Research reveals fewer than one in 10 ‘quality’ jobs accommodate flexible opportunities

Employers that fail to offer flexible working are losing out on a good proportion of highly-qualified recruits, a report has warned.

The report by the Joseph Rowntree Foundation (JRF), which looked at parents, older people and disabled people, found only 6.2 per cent of 'quality' job vacancies were advertised with options to work flexibly. This compared to 47 per cent of those asked who said they wanted to work flexibly.

The study quantified a quality job as one with a full-time equivalent salary of £19,500.

According to the findings, 1.9 million people who could benefit from a quality flexible job hold the necessary qualification levels to attain one (National Qualifications (NQF) Level 3 or above, or a trade apprenticeship).

Helen Barnard, head of analysis at JRF, said: "The report shines a light on what employers might be missing out on. If we have 1.9 million people who have the qualifications to do a better paid job that are working below that qualification level, what that implies is that there are a lot of employers who have staff who could be contributing more, but because they need some form of flexibility those employers are missing out on that."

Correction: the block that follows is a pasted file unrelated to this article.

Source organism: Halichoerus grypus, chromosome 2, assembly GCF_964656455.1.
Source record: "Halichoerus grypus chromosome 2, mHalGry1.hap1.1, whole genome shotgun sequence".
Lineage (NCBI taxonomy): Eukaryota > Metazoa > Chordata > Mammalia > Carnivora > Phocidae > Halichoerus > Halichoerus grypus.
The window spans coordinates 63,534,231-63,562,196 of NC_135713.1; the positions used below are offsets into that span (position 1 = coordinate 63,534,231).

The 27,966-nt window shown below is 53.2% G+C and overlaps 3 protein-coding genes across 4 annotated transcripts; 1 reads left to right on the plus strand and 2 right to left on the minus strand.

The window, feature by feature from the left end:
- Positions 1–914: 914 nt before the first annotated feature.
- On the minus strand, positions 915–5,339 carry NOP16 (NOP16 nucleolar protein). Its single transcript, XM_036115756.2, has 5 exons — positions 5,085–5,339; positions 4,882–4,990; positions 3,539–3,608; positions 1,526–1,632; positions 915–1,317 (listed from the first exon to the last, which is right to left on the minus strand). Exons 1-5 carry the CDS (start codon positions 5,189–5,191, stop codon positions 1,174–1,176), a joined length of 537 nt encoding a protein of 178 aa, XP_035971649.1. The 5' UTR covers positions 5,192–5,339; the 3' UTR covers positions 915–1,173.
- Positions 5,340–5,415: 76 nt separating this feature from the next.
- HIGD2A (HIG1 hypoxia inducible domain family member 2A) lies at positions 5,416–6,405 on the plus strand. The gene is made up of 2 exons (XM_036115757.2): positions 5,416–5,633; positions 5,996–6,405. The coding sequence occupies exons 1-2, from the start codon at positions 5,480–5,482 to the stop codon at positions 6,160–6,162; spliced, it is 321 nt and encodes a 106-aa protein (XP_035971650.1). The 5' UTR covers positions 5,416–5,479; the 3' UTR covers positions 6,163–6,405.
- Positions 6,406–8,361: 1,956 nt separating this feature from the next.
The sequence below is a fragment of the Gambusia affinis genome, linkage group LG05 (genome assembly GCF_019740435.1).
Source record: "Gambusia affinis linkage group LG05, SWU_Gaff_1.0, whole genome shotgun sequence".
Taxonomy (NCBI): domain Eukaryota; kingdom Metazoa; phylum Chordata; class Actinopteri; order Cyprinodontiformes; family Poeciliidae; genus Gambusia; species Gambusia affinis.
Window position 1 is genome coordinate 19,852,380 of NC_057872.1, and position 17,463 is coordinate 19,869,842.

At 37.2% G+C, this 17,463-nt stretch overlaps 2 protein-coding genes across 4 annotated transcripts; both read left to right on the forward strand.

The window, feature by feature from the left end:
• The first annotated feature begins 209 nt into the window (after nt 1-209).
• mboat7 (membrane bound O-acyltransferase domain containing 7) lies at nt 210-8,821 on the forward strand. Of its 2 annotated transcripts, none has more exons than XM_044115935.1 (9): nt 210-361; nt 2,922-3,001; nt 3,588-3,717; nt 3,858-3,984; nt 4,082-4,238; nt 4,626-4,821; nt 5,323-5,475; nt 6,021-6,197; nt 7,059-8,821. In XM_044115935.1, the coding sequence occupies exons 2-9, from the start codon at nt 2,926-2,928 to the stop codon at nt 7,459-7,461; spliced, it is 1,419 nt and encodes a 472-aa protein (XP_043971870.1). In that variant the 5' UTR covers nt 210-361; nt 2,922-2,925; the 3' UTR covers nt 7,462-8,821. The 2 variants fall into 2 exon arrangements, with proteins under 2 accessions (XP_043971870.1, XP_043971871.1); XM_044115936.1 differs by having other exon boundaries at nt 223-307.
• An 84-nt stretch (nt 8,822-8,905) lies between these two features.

Barnard said employers often used flexible working as a retention tool, but were failing to offer it at the point of employment, which could mean they were "missing out on a big pool of candidates".

"There are a lot of people who do not apply for jobs because they appear to be full-time and inflexible, whereas if you advertise jobs as 'open to flexibility for the right candidate' you can find there is a big pool of people out there who bring qualifications and commitment and very often are willing to go above and beyond the standard job," she added.

The research said offering quality roles with flexible hours could help raise 25,200 people out of poverty. It said more than 1.5 million people were currently in part-time work below the pay rate for a quality job. A further 154,000 people are not working but seeking part-time work.

According to JRF, people in part-time work are often paid less because of the types of occupations likely to offer part-time roles. The report said 77 per cent of full-time workers with NQF Level 4 and above work in managerial, professional and associate professional jobs, while only 56 per cent of part-time workers with this level of qualification work in these types of roles.

The study found part-time workers earn less per hour than their full-time counterparts at every level of qualification. A part-time worker qualified to NQF Level 4 and above earns £3.51 less, those with trade apprenticeships earn £3.42 less and NQF Level 3 workers earn £2.64 less.

Barnard said she would encourage employers to put 'open to flexibility' into job adverts to allow the conversation about flexible work to be had, adding this didn't mean they were committed to hiring flexibly for a particular role.